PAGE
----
Medicine & USMLE

Pyridostigmine, Neostigmine, Edrophonium

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Neuro Drugs
  1. Levodopa, Carbidopa
  2. Levetiracetam
  3. Valproic Acid
  4. Anticholinergic Syndrome
  5. Cholinergic Crisis
  6. Benztropine / Trihexyphenidyl
  7. Lidocaine
  8. Pyridostigmine, Neostigmine, Edrophonium
  9. Naltrexone
  10. Pregabalin
  11. Scopolamine
  12. Phenytoin
  13. Ethosuximide
  14. Succinylcholine
  15. Opioids
  16. Memantine
  17. Halothane / Flurane
  18. Donepezil
  19. Propofol
  20. Ergotamine
  21. Triptans
  22. Selegiline / Rasagiline
  23. Entacapone / Tolcapone
  24. Gabapentin
  25. Lamotrigine
  26. Carbamazepine
  27. Ramelteon

Summary

Pyridostigmine, neostigmine, and edrophonium are medications that treat myasthenia gravis by raising acetylcholine levels. However, if acetylcholine levels get too high, patients will experience cholinergic crisis, a syndrome caused by an overload of acetylcholine. This cholinergic overload can be reversed by administering atropine.

Key Points

  • Pyridostigmine, Neostigmine, Edrophonium
    • Mechanism
      • Acetylcholinesterase (AChE) inhibitor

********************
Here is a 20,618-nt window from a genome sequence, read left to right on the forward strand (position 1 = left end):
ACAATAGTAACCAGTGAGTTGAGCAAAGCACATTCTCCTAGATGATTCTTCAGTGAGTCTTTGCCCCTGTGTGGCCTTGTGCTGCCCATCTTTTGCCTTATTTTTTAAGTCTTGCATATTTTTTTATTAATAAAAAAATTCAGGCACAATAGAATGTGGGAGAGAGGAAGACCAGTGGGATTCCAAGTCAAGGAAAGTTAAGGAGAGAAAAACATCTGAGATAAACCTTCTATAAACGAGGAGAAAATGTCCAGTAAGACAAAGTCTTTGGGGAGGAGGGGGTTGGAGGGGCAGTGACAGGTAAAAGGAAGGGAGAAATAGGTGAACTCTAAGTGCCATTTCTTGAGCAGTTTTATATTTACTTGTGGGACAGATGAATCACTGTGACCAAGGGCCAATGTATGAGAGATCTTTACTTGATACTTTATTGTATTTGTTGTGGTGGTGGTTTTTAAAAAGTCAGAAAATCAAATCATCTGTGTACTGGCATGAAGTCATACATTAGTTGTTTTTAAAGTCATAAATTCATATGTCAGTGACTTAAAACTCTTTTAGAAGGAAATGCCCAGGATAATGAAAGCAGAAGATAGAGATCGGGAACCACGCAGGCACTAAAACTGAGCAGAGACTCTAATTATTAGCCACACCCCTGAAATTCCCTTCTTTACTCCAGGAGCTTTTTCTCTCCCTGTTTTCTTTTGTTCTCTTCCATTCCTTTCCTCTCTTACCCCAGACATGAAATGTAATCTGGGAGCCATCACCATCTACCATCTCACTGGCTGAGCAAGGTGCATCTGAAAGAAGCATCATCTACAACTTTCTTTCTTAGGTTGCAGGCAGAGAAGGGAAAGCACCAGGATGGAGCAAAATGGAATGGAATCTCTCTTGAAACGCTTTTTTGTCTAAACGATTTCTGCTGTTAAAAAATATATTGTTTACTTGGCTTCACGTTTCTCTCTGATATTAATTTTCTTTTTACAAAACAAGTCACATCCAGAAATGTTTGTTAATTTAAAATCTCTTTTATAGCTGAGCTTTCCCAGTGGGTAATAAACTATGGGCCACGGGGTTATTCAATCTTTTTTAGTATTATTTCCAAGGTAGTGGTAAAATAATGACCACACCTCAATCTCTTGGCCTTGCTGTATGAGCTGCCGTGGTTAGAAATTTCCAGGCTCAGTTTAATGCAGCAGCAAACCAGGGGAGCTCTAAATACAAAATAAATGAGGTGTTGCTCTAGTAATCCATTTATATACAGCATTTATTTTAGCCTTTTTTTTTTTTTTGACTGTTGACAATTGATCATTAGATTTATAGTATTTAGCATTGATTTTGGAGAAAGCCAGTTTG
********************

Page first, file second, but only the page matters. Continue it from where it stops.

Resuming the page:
• Increases acetylcholine levels in the myoneural junctions
    • Clinical Use
      • Myasthenia Gravis
        • Increases muscle strength
        • Underdosing of pyridostigmine can lead to a myasthenic crisis
        • Pyridostigmine is given in divided doses throughout the day, and should be taken at the same time every day
      • Reversal of neuromuscular blockers after surgery
      • Exposure to nerve gas
    • Side Effects and Adverse Reactions
      • Cholinergic crisis
        • In overdose
        • Increased secretions, bradycardia, miosis (pupil constriction), abdominal cramping, hypotension
      • GI disturbances
        • Nausea, vomiting, diarrhea, abdominal cramping
    • Antidote
      • Atropine